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91. Notice the food stamp office must give when it plans to cut or stop someone’s food stamps

“Timely and adequate notice” requirement

In most cases the food stamp office must send the household a “timely and adequate notice” at least ten days before it stops or reduces your food stamps. [7 C.F.R. § 273.13(a)(1); MPP § 63-504.213.]  Counties may provide electronic notice (“e-notices”), with a households consent.  [ACL 13-61.]  Food stamp benefits and special allowances can be restored because the notices to discontinue were inadequate. [Bliek v. Palmer, 102 F.3d 1472 (8th Cir. 1997).]   In all cases this notice must be in writing. [Taylor v. Department of Human Servs., 648 P.2d 353 (N.M. Ct. App. 1982).]  A conversation with the recipient is not sufficient where the food stamp office sent the written notice to the wrong address. Johnson v. Department of Pub. Aid, 441 N.E.2d 406 (Ill. App. Ct. 1982).]

The food stamp office’s procedures should be designed to keep eligible households from being erroneously terminated. The food stamp office should not send a termination notice or cut off a household when it does not have enough information to know if the household is ineligible. Henry v. Gross, 803 F.2d 757 (2d Cir. 1986). Mere suspicion is not sufficient. The food stamp office should have substantial evidence when it alleges that someone did not report someone else is living in the household. McDaniel v. Department of Soc. and Health Servs., 756 P.2d 143 (Wash. Ct. App. 1988). It also should have substantial evidence when it alleges that the recipient has unreported income. Santiago v. Brezenoff, 440 N.Y.S.2d 36 (App. Div. 1981). The same evidentiary rule applies to allegations of unreported resources. Henry v. Gross, 803 F.2d 757 (2d Cir. 1986).]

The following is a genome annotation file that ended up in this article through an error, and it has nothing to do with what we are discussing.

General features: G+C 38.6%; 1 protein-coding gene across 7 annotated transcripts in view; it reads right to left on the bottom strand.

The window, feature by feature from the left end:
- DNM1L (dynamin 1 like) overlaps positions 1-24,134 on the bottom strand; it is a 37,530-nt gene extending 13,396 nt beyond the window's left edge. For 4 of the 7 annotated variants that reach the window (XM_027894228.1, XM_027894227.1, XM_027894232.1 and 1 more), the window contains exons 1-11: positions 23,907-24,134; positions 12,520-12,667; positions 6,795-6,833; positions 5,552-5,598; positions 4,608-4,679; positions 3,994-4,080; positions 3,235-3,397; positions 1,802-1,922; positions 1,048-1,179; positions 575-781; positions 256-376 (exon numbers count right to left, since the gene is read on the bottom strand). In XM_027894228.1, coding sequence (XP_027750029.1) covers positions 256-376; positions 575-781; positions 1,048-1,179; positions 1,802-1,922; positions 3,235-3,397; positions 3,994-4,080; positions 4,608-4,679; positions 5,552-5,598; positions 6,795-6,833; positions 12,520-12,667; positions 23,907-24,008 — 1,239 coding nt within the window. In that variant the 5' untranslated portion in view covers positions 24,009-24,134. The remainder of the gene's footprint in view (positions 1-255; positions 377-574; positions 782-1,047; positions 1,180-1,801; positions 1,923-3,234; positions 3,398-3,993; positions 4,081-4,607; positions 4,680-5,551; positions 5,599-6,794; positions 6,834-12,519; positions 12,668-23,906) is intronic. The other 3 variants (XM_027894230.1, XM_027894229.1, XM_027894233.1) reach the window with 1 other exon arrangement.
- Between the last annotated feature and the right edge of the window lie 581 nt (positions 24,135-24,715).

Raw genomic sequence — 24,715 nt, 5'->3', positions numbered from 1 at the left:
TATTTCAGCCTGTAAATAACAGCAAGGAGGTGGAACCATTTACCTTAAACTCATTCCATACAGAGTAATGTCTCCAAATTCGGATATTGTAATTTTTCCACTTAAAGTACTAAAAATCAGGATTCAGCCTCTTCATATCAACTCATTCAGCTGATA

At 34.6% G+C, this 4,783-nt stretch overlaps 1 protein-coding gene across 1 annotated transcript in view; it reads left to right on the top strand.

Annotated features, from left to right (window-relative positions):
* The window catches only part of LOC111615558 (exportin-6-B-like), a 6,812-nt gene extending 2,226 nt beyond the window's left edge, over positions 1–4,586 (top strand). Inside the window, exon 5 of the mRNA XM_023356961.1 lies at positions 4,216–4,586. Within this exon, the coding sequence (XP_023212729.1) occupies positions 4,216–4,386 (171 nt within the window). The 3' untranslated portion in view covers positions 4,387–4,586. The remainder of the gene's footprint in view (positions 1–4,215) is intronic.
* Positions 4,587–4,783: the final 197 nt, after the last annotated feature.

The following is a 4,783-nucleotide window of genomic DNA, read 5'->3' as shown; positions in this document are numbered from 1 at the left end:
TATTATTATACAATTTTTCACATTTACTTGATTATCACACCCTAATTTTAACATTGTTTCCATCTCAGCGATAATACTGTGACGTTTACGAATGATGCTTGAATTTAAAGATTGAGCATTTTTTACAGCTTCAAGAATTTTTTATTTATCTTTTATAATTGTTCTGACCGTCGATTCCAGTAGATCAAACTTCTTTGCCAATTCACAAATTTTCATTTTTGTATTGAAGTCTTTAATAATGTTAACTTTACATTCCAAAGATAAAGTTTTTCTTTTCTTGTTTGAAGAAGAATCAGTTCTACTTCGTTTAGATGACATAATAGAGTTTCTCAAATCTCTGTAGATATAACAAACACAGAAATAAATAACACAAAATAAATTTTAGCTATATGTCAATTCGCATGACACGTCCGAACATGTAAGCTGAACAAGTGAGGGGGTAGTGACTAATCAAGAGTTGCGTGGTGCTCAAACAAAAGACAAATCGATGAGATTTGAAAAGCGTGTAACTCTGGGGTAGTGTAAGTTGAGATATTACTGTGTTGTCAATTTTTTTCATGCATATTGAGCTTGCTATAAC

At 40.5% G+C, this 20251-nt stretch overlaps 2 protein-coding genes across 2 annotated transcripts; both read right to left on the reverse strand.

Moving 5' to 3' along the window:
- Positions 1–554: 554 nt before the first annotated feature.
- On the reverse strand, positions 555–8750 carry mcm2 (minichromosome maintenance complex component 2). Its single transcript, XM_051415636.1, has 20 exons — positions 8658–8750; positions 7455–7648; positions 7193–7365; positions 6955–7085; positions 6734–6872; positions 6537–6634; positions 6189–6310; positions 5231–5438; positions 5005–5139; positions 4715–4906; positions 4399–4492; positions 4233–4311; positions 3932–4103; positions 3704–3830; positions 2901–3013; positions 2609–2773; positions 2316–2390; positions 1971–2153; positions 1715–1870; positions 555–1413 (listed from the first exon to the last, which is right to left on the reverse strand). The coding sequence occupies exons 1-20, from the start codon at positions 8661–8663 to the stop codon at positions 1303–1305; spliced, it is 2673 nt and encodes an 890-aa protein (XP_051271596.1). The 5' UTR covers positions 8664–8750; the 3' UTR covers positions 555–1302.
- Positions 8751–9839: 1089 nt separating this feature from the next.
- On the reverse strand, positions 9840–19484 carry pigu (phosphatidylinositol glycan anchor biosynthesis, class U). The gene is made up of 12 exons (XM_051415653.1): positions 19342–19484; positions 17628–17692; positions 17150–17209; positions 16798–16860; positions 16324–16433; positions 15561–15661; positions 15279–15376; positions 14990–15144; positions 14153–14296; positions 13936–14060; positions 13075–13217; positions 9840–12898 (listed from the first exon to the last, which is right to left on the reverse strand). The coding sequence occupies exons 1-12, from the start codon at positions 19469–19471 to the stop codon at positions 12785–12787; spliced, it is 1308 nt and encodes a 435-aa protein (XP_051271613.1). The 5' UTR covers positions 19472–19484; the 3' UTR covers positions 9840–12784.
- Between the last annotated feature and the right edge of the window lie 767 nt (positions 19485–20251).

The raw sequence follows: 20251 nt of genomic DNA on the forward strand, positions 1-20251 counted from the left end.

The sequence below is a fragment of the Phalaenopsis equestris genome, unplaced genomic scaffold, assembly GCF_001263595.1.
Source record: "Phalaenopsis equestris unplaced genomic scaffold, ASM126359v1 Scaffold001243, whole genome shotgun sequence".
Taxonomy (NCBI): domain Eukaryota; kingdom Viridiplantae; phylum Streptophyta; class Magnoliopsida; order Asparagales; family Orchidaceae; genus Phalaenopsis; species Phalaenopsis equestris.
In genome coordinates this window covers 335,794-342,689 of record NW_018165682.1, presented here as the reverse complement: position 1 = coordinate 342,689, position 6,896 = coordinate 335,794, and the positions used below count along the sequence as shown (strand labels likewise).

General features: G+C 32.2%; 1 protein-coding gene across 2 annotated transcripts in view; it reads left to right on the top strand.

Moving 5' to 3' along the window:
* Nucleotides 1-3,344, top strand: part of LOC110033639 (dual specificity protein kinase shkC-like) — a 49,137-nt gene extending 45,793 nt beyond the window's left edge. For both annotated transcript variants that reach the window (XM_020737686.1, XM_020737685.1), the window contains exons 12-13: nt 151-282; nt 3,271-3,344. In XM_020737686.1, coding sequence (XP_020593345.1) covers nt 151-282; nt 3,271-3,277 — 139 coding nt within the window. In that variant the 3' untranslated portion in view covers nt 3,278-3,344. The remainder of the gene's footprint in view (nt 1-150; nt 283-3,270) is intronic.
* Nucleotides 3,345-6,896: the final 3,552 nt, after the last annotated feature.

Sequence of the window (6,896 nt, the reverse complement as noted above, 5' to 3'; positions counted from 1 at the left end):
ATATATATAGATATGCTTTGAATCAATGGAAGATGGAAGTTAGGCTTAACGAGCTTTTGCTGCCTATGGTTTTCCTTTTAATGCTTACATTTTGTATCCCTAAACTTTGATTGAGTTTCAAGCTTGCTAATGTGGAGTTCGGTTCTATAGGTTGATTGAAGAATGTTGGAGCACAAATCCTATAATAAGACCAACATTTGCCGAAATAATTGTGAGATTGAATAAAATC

The ten days start when the notice is mailed. [7 C.F.R. § 273.13(a)(1); MPP § 63-504.213.]  California now permits “E-Notification” of official correspondence.  [ACL 13-61.]  If the CDSS learns that the e-notice was not received, it is to send a traditional paper notice.  [Id.] For mailed notices, the recipient should save the envelope in which the notice came so that one can show proof of the date it was actually mailed. If a household says that it received no notice, the food stamp office must show that a notice was sent, either with first-hand testimony about mailing or by showing that routine mailing procedure was followed. [McKillen v. Perales, 519 N.Y.S.2d 59 (App. Div. 1987).]  No one should assume that the date on the notice was the date it was mailed unless it is specifically identified as a mailing date. [Sheets v. Commonwealth Dep't of Pub. Welfare, 479 A.2d 80 (Pa. Commonwealth Ct. 1984).]

Absent a return receipt or competent testimony that the notice was sent, a purported notice that the household denies receiving may not suffice to start the limitations period for appeals running. [Moore v. Commonwealth Dep't of Pub. Welfare, 564 A.2d. 555 (Pa. Commonwealth Ct. 1989).]  Similarly, a notice sent to an incompetent person may not start the appeal period running under some circumstances. [Zellweger v. New York State Dep't of Soc. Servs., 547 N.E.2d 79 (N.Y. App. Div. 1989).]